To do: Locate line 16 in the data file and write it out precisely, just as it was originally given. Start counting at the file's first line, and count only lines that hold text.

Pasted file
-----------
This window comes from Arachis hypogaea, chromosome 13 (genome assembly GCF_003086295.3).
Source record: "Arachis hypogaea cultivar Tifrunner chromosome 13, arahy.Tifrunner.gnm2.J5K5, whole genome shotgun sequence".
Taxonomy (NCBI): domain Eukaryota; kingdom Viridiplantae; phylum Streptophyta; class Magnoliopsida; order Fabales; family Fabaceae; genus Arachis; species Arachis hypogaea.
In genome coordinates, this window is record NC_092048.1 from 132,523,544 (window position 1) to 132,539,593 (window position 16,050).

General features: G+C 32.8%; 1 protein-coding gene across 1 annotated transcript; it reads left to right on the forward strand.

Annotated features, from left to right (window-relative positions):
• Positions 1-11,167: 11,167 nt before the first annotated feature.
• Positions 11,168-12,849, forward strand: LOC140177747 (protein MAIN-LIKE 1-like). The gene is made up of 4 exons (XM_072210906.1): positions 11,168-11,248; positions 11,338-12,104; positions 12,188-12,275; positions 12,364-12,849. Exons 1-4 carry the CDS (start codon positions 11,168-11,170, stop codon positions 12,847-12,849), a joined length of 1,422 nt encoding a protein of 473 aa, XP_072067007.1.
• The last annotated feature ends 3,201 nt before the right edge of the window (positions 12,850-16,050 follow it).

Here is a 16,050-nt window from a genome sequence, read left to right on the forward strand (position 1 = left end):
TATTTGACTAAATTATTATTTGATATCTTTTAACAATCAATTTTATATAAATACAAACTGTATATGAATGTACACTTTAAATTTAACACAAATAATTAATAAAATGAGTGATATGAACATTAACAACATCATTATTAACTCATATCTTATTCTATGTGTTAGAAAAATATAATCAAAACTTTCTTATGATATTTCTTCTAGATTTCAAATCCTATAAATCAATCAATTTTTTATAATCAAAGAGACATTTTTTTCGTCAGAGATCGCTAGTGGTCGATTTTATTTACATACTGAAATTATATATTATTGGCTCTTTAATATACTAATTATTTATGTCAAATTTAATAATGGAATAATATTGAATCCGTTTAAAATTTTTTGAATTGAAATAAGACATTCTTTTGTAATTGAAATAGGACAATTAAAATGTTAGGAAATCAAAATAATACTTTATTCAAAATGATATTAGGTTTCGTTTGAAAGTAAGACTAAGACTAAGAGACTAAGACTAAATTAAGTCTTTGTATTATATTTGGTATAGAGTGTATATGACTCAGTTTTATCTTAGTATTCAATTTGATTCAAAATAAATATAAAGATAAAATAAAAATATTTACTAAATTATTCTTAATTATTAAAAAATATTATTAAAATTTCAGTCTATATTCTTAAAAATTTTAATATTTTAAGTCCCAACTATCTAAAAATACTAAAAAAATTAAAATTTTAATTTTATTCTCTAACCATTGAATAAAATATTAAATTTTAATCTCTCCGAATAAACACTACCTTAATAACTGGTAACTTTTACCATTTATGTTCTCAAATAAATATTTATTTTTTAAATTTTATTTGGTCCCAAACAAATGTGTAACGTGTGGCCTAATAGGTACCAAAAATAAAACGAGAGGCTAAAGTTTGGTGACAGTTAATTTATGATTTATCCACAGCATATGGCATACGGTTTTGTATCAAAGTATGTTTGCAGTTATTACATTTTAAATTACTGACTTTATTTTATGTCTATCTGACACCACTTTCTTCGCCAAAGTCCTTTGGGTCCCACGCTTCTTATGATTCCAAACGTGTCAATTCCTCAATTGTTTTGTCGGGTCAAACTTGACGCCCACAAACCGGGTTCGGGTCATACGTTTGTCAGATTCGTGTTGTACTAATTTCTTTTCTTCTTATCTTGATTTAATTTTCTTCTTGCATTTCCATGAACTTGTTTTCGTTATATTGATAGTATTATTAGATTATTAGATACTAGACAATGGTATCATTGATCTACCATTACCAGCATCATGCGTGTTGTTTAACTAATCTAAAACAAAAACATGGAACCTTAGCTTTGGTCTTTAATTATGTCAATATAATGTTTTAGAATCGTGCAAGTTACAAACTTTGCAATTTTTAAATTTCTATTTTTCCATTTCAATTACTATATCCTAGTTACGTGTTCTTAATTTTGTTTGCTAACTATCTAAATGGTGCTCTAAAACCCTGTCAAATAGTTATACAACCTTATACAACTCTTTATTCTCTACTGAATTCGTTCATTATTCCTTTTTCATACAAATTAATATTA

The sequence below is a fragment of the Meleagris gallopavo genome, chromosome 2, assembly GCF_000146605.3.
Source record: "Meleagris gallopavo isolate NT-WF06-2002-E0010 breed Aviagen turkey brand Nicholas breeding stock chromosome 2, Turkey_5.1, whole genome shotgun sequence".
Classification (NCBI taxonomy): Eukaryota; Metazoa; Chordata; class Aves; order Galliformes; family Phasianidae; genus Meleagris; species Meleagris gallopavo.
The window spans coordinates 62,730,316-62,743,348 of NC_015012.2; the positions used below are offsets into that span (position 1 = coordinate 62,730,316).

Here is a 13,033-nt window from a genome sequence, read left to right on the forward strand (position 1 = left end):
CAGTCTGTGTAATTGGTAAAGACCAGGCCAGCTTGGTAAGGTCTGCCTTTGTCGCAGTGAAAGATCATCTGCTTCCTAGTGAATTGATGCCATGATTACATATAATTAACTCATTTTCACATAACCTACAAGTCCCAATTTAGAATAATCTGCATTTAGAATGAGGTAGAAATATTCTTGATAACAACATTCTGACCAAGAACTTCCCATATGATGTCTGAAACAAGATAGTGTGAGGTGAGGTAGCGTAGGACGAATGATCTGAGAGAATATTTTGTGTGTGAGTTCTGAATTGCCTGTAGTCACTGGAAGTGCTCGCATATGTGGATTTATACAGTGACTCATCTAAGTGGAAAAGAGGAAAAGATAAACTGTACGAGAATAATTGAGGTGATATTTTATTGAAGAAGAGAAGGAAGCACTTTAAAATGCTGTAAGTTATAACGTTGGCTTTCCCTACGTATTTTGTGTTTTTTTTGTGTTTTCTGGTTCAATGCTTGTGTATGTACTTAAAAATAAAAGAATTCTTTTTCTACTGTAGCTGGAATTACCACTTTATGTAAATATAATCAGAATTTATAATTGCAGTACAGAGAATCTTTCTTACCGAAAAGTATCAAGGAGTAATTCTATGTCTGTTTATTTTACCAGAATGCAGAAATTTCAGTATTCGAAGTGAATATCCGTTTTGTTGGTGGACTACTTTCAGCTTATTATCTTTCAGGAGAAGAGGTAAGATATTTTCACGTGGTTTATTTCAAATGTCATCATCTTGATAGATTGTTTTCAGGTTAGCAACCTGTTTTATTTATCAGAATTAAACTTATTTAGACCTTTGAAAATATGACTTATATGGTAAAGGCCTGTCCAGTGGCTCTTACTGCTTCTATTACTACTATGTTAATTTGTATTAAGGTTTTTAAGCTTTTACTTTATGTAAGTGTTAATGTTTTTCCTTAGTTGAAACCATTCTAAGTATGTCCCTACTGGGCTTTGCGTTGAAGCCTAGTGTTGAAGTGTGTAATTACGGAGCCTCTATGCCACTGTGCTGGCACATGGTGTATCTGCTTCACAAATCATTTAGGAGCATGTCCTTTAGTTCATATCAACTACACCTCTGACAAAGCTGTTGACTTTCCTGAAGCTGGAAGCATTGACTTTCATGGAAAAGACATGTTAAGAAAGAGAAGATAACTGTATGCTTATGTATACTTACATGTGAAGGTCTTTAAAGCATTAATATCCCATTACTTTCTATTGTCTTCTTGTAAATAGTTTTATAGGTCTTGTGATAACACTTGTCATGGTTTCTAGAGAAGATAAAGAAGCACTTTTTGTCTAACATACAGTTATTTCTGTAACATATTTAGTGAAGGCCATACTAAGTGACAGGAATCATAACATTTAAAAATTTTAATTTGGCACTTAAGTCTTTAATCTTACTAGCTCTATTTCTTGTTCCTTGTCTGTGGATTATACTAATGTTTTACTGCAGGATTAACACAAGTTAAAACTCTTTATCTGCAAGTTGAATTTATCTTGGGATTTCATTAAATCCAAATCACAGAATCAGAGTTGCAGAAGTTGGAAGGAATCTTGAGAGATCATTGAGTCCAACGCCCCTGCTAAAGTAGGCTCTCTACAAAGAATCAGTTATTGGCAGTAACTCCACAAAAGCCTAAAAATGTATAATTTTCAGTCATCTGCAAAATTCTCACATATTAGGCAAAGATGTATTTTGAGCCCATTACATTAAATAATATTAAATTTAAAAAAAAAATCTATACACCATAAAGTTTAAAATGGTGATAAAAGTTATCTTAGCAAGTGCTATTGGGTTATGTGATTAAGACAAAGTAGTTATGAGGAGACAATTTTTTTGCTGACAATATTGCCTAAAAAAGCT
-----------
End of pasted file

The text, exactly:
Here is a 13,033-nt window from a genome sequence, read left to right on the forward strand (position 1 = left end):